@rolake You are confusing depreciation with capital allowances. Depreciation is the accounting charge to the profit and loss over the economical useful life of an asset. Capital allowances are a reduction in tax payable on qualifying assets which reduces the amount of corporation tax owing.

In addition depreciation is a notional accounting cost and not a CASH flow it is therefore not a relevant cost and should be ignored.

neilsolaris says

Capital allowances use the reducing balance method of depreciation, not the straight line method that you described.

John Moffat says

Be careful – although capital allowances are usually reducing balance, there have been some questions where you have been told that they are calculated straight line. (I am only talking about Paper F9 obviously).

The question will always tell you the capital allowance ‘rules’.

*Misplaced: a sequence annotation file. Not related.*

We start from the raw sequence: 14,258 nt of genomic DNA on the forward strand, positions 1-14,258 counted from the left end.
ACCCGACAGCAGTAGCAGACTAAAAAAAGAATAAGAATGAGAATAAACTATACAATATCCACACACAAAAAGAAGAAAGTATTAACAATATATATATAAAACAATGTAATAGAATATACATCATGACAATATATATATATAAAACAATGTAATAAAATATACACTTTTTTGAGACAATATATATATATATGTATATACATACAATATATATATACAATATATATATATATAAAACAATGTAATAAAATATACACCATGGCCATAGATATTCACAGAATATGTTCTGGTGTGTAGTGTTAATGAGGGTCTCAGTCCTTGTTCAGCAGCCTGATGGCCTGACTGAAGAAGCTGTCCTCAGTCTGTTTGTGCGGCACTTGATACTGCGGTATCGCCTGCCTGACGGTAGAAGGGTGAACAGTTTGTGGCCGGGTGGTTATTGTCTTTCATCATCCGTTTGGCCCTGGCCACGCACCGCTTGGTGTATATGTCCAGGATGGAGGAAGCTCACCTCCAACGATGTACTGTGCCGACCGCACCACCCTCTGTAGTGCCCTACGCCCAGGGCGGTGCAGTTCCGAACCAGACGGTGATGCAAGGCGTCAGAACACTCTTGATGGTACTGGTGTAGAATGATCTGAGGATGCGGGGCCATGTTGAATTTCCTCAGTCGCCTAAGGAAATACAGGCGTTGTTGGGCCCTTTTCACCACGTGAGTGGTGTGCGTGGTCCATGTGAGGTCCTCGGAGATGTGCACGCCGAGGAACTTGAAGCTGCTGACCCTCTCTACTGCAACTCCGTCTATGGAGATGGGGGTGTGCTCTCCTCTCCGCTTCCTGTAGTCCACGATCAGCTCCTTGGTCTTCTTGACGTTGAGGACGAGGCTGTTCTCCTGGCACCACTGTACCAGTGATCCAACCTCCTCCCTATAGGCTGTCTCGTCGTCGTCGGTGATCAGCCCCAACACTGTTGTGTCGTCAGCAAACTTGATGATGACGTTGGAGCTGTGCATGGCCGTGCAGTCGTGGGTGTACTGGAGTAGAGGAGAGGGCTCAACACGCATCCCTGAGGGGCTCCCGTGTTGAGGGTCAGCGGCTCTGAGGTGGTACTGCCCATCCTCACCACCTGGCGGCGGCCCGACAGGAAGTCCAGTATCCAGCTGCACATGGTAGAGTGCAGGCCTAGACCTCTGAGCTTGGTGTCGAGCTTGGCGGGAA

saidu2 says

Please opentuition I need an urgent t video lecture on F5 June,2009 Exam Q4 Bit & pieces & Dec 2009 Exam Q5 Stay Clear, Very important.

Thanks for your good jods…!!

John Moffat says

Why is this posted in the F9 forum?

beenish2013 says

well delievered lecture. . thanks. .

marcie157 says

Brilliant explanation, so easy and straightforward. I wish my classes were the same!!! thank you so much

olga788 says

oh, what has happened? the lecture was running and suddenly stopped. now all F9 lectures show 0:00 minutes length and do not play =(

jeweltrinidad says

This was so simple and easy to understand.Thanks

will1304 says

In my BPP book, we have the ‘fisher formula’, (1+i)=(1+r)(1+h),

why no mention of this in opentuition notes or lectures? Please help….is it the formula that is on page 52 of the notes?

stathis7 says

Excellent ! ! So simple ! keep it up

annak says